Space heating and cooling use 46% of all energy consumed in U.S. buildings. Air-conditioning is the single leading cause of peak demand for electricity and is a major user of chlorofluorocarbons (CFCs). Advanced energy conversion technology can save 50% of this energy and eliminate CFCs completely. Besides saving energy, advanced systems substantially reduce emissions of carbon dioxide (a greenhouse gas), sulfur dioxide, and nitrogen oxides, which contribute to smog and acid rain. These emissions result from the burning of fossil fuels used to generate electricity.
Researchers at the BTC are involved in R&D that will lead to the commercialization of a new generation of advanced absorption cycle heat pumps and chillers for residential and commercial space conditioning. The thermally activated heat pump (TAHP) can revolutionize the way residential and commercial buildings are heated and cooled. It enables highly efficient heat pump cycles to replace the best natural gas furnaces, reducing energy use by as much as 50%, while also providing gas-fired air conditioning. In large commercial-size absorption chillers, energy efficiency can be improved by 50% with advanced high-temperature cycles and novel fluids.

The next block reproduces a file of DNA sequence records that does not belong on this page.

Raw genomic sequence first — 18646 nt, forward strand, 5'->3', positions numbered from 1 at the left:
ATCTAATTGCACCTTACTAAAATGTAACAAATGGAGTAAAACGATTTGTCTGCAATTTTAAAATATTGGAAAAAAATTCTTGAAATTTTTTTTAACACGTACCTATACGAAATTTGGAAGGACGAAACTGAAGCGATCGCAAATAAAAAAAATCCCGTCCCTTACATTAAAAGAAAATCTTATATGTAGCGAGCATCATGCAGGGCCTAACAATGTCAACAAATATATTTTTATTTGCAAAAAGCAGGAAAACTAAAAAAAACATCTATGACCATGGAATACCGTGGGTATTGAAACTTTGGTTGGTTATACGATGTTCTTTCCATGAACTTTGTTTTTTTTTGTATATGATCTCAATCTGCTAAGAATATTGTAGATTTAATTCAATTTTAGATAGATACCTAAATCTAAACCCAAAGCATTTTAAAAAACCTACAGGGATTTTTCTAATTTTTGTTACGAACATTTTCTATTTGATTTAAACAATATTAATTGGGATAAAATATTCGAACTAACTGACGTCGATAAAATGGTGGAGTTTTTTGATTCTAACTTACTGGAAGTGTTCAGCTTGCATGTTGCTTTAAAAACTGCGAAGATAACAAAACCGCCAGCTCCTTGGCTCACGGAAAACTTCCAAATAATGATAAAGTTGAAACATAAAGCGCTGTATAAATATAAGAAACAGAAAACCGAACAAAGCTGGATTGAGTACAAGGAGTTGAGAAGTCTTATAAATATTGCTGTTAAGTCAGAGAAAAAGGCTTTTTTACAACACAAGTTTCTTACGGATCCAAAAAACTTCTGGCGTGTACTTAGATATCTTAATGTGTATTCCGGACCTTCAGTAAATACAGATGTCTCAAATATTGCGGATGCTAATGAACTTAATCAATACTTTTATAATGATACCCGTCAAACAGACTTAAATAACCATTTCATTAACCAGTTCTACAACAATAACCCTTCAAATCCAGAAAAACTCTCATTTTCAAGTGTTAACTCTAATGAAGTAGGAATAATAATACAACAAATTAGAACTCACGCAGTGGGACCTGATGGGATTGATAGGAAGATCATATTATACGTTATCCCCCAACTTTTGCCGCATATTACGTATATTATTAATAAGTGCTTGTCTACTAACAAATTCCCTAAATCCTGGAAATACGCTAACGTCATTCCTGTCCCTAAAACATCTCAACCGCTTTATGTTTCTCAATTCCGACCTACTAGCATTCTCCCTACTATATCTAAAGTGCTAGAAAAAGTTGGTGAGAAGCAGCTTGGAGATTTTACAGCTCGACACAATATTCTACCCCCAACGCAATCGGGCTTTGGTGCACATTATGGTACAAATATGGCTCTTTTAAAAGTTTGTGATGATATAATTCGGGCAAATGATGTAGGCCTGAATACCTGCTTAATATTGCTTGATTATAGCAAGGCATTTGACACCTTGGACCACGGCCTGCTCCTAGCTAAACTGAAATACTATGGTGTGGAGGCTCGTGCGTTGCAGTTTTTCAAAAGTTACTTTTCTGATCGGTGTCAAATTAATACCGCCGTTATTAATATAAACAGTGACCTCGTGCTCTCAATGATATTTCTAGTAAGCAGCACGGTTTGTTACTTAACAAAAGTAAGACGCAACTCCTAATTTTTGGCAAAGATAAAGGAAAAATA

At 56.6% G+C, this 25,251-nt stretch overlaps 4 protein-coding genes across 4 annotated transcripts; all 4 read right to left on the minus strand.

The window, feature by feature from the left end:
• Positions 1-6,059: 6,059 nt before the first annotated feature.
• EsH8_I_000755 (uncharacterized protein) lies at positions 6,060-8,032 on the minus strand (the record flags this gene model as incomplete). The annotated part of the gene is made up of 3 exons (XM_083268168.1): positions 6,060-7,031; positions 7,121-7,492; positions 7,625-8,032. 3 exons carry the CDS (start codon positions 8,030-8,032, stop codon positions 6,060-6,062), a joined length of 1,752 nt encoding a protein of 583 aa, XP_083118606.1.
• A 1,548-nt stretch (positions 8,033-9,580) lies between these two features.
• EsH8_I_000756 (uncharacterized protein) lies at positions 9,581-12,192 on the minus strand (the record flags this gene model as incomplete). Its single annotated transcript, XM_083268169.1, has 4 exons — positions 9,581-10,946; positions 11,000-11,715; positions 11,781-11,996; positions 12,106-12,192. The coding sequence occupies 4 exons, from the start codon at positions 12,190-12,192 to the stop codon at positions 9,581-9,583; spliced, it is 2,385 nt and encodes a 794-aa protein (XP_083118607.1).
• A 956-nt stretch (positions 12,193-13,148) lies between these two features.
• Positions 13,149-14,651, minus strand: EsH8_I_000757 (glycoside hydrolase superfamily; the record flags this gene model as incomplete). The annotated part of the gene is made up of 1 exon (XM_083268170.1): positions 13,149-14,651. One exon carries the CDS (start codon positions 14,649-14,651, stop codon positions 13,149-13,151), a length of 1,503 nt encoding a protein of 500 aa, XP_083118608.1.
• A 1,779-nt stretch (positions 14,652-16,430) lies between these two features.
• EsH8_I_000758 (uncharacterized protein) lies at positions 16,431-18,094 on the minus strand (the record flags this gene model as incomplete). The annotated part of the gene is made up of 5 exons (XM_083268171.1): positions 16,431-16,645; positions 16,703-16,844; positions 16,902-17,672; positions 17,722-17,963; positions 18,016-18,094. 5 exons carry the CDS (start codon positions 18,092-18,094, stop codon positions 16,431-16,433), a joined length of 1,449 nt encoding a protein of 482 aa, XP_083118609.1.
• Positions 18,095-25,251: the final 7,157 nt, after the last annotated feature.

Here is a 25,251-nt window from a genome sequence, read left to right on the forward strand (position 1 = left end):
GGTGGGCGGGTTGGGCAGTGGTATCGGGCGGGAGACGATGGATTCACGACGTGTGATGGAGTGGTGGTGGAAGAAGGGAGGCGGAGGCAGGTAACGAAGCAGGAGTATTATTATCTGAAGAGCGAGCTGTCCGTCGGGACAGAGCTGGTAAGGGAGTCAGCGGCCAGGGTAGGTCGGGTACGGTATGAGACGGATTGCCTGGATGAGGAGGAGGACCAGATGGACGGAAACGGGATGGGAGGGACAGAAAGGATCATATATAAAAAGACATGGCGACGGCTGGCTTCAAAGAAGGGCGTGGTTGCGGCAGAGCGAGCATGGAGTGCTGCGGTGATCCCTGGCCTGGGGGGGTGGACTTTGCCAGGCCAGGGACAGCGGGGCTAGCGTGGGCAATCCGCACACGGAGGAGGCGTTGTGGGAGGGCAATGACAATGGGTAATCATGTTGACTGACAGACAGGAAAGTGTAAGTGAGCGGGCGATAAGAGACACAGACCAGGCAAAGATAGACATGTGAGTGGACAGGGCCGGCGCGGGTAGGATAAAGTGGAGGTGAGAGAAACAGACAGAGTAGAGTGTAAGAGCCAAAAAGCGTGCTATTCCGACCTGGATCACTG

Two technologies are being targeted:
Heat pumps in use today are electrically driven, operating on the conventional vapor-compression refrigeration cycle, taking heat at a lower temperature and releasing it at a higher temperature. A reversing valve allows the heat pump to provide space heating or cooling as necessary.
A major advantage of the heat pump over conventional furnaces is that it can deliver more than one unit of output energy per unit of input energy. In other words, its coefficient of performance (COP) is greater than 1. The COP for the best combustion heating processes is only about 0.95 because of thermodynamic losses. In addition, the heat pump can be driven directly by thermal energy from natural gas. This avoids the substantial energy conversion losses (approximately 70%) associated with electric power generation and distribution.